The ViperFish is an all-in-one compact remotely operated towed vehicle (ROTV) ideally suited for expeditionary mine countermeasures (MCM) and explosive ordnance disposal (EOD) surveys. Martin Kristensen, VP of Hardware Development at our technology partner EIVA, explains all in this edition of The Watch.
“The ViperFish is a new surveying platform that we developed to address the growing demand for unexploded ordnance (UXO) surveying in the offshore wind industry,” said Kristensen. “It is a versatile and easy-to-use system that can be deployed from a vessel of opportunity. Expeditionary MCM survey requirements are very similar so navies can benefit from all our commercial experience to make their surveys far more efficient.”
Experience where it counts
“We wanted to incorporate all the lessons we learned from building and operating the ScanFish ROTV, the industry’s leading UXO survey platform, into the design of the ViperFish, creating a UXO surveying platform optimised to meet the demands of our customers. These include increasingly efficient surveys and where possible these needed to be automated. To support an increasing volume of surveys, new ROTVs needed to be compact, easy to launch and recover from a variety of vessels, including uncrewed surface vessels (USVs), and equipped with class-leading payloads and navigation sensors.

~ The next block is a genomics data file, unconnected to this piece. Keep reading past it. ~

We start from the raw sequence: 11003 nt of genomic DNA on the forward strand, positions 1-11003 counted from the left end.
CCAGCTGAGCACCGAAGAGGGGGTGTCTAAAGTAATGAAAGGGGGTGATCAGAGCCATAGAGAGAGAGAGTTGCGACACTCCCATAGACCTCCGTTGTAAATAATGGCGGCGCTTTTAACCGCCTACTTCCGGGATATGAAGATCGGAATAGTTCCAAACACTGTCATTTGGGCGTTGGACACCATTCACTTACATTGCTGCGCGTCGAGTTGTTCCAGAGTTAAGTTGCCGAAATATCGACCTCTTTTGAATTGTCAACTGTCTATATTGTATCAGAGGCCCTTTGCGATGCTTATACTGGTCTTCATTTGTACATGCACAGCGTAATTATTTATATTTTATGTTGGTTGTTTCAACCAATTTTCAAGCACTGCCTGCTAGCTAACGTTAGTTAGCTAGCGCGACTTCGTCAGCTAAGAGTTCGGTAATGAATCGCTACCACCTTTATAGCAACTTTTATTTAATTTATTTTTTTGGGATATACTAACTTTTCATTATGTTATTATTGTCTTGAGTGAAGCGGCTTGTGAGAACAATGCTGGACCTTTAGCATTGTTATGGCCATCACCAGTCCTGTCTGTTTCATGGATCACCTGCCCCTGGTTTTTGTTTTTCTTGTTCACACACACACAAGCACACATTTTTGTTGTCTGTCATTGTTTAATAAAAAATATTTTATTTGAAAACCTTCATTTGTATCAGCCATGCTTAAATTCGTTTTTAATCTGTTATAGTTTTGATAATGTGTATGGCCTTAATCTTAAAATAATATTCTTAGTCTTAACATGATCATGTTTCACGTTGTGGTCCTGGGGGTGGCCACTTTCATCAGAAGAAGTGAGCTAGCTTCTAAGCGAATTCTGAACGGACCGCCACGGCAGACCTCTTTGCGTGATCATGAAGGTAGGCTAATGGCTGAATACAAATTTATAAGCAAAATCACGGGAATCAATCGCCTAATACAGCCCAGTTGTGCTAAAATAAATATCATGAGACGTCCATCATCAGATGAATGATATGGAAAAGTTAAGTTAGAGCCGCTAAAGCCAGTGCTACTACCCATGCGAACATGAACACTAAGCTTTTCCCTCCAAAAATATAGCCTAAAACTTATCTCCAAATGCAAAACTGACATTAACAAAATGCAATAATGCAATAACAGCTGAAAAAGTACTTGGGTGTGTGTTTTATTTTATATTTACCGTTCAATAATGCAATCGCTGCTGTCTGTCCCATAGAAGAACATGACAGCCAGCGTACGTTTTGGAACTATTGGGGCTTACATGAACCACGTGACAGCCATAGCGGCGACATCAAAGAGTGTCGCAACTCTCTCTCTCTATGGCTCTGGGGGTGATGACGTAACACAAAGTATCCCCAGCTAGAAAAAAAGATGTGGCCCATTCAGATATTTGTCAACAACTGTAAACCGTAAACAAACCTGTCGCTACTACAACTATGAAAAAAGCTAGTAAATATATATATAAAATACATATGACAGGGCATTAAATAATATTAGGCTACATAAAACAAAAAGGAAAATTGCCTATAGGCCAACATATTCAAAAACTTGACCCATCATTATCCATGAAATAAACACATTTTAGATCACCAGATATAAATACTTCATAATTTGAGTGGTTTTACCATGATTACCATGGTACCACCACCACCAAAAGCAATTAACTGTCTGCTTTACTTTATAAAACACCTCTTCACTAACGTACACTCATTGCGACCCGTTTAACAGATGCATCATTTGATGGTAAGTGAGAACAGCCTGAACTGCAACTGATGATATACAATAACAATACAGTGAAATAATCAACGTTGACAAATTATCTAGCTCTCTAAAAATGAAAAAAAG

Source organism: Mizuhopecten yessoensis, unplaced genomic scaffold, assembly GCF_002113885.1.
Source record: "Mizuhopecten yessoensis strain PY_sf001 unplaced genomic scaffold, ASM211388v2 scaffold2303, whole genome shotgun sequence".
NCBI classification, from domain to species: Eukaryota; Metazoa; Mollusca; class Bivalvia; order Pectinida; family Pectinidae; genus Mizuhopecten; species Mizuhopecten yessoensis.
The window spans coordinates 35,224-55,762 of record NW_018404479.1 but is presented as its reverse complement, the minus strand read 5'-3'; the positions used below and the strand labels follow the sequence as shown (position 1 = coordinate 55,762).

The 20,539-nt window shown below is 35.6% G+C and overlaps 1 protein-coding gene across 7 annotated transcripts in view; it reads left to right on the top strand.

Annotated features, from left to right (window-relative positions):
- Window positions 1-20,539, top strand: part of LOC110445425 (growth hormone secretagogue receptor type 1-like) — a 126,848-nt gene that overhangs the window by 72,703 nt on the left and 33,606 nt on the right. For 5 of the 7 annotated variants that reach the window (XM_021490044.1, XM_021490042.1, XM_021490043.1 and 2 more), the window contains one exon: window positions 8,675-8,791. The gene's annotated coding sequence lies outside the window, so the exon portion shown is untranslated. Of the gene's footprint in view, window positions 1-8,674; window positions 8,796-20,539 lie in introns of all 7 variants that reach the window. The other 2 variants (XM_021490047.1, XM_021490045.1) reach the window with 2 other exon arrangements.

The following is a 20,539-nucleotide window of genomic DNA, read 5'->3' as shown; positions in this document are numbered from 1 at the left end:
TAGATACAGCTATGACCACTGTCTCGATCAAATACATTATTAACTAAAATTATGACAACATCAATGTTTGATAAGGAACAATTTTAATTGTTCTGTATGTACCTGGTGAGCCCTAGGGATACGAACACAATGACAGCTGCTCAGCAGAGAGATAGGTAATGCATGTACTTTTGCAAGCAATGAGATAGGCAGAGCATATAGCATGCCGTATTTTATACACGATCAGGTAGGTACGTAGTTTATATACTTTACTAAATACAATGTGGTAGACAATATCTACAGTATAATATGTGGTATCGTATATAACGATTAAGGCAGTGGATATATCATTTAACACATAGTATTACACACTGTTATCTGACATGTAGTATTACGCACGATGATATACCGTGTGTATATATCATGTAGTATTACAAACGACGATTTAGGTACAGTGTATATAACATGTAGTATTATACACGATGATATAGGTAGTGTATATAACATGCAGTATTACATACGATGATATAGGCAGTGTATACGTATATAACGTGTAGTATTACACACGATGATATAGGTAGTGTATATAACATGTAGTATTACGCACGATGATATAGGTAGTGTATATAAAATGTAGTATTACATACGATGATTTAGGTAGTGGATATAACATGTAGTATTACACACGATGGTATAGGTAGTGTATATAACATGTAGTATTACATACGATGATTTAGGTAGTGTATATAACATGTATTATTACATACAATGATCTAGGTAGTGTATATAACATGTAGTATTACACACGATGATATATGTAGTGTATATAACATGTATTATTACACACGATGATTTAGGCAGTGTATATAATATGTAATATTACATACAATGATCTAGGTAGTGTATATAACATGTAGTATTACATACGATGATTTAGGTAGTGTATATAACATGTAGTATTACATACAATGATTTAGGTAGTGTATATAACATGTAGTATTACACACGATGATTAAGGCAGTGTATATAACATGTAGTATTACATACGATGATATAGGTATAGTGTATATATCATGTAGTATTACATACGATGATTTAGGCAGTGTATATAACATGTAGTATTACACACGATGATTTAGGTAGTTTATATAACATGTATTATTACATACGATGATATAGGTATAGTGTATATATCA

The system is built using the same building blocks as the ScanFish, enabling us to leverage all that experience. The first obvious difference between the ViperFish and the ScanFish is the shape. The ViperFish is cylindrical with actuated fins, while the ScanFish is shaped like an airfoil. The new system is as manoeuvrable, but the difference in shape offers a number of benefits:
- A lower drag coefficient: this means that it requires less power to tow. This is important for autonomous UXO surveys, as it allows the ViperFish to be deployed from smaller vessels or even from shore.
- More stability in rough seas: the pitch and roll are controlled by the actuators maintaining a more stable platform enabling you to work closer to the seafloor and maintain a stable platform at the sweet spot for the sensors providing improved data and therefore better decision making.
- A narrower profile enabling operations from smaller vessels: making it easier to transport and deploy. This is a major advantage for expeditionary surveys, as it allows the ViperFish to be deployed and recovered more quickly and easily.